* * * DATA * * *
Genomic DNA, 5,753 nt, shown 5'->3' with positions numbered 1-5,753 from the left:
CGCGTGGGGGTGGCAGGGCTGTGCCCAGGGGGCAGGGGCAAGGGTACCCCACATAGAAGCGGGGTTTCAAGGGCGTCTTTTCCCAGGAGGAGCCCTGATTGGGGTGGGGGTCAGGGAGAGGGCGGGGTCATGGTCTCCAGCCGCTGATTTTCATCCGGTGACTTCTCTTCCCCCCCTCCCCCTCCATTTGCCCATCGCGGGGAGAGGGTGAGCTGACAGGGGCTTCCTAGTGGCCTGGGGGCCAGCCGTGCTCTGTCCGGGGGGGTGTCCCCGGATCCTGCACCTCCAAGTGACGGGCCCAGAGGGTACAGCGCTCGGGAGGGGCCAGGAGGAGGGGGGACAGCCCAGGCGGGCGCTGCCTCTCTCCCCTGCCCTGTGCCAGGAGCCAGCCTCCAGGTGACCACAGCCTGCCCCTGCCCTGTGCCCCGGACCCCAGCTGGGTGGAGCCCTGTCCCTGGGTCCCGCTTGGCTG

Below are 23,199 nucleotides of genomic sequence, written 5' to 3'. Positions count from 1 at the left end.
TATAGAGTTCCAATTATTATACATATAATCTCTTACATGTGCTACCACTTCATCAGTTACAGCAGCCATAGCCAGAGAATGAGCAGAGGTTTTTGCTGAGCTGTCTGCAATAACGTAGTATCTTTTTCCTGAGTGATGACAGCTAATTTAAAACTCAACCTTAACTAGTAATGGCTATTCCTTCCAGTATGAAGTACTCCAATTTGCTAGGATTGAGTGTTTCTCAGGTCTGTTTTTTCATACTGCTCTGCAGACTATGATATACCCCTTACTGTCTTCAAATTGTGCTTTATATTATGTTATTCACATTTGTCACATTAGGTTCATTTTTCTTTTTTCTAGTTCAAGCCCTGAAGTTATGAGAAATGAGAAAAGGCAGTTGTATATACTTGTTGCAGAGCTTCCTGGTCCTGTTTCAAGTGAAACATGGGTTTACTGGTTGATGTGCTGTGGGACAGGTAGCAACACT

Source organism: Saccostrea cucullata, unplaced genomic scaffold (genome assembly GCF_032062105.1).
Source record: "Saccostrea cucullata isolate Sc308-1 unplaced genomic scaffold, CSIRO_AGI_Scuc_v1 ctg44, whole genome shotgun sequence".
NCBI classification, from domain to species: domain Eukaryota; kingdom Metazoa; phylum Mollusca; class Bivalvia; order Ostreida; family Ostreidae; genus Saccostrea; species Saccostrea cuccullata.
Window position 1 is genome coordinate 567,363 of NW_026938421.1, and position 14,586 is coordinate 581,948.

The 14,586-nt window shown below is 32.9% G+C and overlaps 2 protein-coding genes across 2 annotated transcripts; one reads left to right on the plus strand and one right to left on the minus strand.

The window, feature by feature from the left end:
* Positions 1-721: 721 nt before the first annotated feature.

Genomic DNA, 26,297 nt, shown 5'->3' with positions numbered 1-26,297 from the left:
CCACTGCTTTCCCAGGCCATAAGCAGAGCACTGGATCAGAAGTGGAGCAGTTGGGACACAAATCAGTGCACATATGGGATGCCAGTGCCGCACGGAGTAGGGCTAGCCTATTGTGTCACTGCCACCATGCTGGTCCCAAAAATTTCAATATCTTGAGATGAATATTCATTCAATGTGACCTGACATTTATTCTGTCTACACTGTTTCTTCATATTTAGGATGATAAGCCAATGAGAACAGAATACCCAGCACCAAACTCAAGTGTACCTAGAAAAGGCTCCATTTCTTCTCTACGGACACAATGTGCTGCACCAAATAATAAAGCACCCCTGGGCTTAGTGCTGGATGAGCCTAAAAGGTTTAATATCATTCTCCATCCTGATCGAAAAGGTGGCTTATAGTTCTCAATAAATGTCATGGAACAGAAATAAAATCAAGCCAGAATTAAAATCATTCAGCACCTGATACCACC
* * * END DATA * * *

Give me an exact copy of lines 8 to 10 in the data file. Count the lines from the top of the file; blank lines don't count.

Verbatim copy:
Window position 1 is genome coordinate 567,363 of NW_026938421.1, and position 14,586 is coordinate 581,948.

The 14,586-nt window shown below is 32.9% G+C and overlaps 2 protein-coding genes across 2 annotated transcripts; one reads left to right on the plus strand and one right to left on the minus strand.

The window, feature by feature from the left end: